Additionally, I am approaching this research from a participatory model, meaning I am actively involved with the organization I am studying. I am currently serving on the board of directors for the organization as the External Communication Committee Chair. This means that the findings from my research are being funneled directly back to the organization to inform our advocacy efforts. As a case in point, the early stages of my data collection over the past few months served to frame the board of director’s messaging for an annual funding review from one of the clinic’s primary funding organizations. According to more senior board members and the executive director of the clinic, this year’s funding review presentation was one of the best on record—we presented a more unified, streamlined narrative that highlighted the strengths of the clinic in ways that resonated more deeply with the non-mental health experts on the funding board.
What, from your perspective, is the biggest area of need — or the greatest opportunity — related to this topic? In other words, how could we really move the needle on this front?
I love this question, because this really gets to the crux of what I’m after—how can social change occur in relation to mental illness stigma? While I think a more nuanced answer will emerge as I begin to sift through my data, my gut response to this question is that we need to normalize discussions surrounding mental health. In general, in American society, the pursuit of mental health—accessing counseling services, for example—is a privilege reserved either for people with insurance or with enough cash on hand to pay for ongoing therapy sessions. This inability of a large swath of our society to access mental health services before they are in some sort of crisis feeds into the stigma that seeking mental health services means you are sick or crazy—for the simple reason that services intended to treat mental illness are often associated with hospitals. The organization that is serving as the case study for my dissertation is a model for breaking down those barriers to service—they offer services based on a sliding scale, or even provide services (facilitated through counseling interns from area universities) free of cost. So, to come back to your question—how we can move the mark on getting people access to mental health services? Two primary things: (1) normalize accessing mental health services before someone is in a crisis, and (2) identify and support organizations that are actively working to provide mental health services to all segments of our society, especially those that are historically underserved in every other way (e.g., health access, social services, etc.).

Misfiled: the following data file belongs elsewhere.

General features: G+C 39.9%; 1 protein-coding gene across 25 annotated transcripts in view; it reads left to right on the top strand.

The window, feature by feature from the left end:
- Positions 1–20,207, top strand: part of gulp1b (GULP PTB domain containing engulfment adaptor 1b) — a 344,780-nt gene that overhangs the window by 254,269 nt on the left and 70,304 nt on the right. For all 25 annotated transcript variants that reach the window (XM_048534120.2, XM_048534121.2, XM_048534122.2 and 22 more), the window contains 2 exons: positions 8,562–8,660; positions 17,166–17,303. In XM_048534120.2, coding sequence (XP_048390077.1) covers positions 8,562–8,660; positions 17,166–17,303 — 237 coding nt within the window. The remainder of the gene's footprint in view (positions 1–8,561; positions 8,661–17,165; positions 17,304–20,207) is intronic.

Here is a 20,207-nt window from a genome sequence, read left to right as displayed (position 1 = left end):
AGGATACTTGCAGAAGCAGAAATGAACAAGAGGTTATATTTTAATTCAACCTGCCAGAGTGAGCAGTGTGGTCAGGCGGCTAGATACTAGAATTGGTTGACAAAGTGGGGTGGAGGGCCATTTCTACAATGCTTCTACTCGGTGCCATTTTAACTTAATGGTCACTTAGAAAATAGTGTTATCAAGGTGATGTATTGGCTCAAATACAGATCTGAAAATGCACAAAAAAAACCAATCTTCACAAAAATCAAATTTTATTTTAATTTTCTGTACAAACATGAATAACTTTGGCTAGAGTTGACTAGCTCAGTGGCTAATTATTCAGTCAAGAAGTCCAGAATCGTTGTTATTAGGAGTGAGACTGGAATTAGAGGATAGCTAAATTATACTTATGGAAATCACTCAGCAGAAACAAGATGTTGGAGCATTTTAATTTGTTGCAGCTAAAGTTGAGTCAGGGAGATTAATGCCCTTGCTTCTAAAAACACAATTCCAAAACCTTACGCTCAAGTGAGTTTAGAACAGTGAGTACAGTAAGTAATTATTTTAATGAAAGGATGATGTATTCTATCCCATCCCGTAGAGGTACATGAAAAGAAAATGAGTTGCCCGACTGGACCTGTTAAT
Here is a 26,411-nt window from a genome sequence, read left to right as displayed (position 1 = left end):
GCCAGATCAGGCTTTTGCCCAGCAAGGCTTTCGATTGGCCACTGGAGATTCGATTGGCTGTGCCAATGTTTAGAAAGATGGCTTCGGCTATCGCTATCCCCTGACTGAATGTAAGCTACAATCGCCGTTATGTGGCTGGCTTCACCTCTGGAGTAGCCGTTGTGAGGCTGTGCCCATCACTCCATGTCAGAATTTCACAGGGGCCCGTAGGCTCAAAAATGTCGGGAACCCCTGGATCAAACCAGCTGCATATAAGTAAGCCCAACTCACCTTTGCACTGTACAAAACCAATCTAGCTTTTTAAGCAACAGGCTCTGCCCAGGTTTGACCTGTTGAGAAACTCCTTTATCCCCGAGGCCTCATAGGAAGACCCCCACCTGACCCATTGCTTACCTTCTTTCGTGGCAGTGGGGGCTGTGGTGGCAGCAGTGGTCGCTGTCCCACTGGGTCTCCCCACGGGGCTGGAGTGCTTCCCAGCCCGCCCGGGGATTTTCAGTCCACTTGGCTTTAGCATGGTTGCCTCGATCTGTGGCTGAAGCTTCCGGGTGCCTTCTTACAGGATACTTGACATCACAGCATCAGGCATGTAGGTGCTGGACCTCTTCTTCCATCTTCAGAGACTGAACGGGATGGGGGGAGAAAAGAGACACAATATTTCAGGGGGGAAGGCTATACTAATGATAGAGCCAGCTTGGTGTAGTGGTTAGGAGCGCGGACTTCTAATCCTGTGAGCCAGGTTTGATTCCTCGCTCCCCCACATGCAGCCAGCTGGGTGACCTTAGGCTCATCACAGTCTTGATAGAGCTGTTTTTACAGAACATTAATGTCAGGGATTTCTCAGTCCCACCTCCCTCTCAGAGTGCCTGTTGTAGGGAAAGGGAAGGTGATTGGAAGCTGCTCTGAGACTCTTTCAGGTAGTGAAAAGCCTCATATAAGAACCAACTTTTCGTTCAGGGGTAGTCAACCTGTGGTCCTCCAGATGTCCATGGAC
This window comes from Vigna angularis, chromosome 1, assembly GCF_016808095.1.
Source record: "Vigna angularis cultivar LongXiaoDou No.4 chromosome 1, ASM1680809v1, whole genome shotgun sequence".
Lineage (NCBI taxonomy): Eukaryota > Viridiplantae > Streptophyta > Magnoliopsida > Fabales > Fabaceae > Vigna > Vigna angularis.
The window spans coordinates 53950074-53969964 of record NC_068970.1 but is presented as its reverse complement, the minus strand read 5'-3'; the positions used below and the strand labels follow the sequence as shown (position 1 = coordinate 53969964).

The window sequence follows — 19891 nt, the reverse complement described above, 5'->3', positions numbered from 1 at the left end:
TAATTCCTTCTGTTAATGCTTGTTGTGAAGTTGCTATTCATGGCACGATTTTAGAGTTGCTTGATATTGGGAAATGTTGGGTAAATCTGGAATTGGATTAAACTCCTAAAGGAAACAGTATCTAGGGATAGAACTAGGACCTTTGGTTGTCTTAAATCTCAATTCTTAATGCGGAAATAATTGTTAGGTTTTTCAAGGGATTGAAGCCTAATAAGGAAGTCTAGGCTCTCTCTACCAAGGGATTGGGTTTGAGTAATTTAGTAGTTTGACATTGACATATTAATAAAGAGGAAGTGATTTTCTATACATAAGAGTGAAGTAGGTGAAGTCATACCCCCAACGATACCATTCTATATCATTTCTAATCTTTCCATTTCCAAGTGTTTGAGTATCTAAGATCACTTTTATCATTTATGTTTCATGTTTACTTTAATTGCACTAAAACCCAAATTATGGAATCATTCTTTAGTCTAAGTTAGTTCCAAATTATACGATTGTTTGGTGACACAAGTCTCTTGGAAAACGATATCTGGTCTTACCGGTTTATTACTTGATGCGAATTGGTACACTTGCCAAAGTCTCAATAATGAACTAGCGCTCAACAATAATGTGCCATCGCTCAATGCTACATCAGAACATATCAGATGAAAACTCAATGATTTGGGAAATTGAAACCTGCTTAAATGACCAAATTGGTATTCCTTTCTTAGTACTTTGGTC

Can you suggest a few readings/resources for those who are interested in learning more about this topic?
In terms of advocacy communication strategies for non-professional advocates, or for organizational advocacy strategies, there is a lack of academic literature with concrete suggestions for action, which is one of the gaps I hope my dissertation will fill. Some of the academic literature that does examine some of the intricacies of advocating for mental health access are listed below.
Gen, S., & Conley Wright, A. (2013). Policy advocacy organizations: A framework linking theory and practice. Journal of Policy Practice, 12(3), 163–193. http://ro.uow.edu.au/sspapers/898
Goodman, L. A., Wilson, J. M., Helms, J. E., Greenstein, N., & Medzhitova, J. (2018). Becoming an advocate: Processes and outcomes of a relationship-centered advocacy training model. The Counseling Psychologist, 46(2), 122–153. https://doi.org/10.1177/0011000018757168
Servaes, J., & Malikhao, P. (2010). Advocacy strategies for health communication. Public Relations Review, 36(1), 42–49. https://doi.org/10.1016/j.pubrev.2009.08.017
Stylianos, S., & Kehyayan, V. (2012). Advocacy: Critical component in a comprehensive mental health system. American Journal of Orthopsychiatry, 82(1), 115–120. https://doi.org/10.1111/j.1939-0025.2011.01143.x
Additionally, for a more general readership, some national or global organizations have published guidelines for mental health advocacy: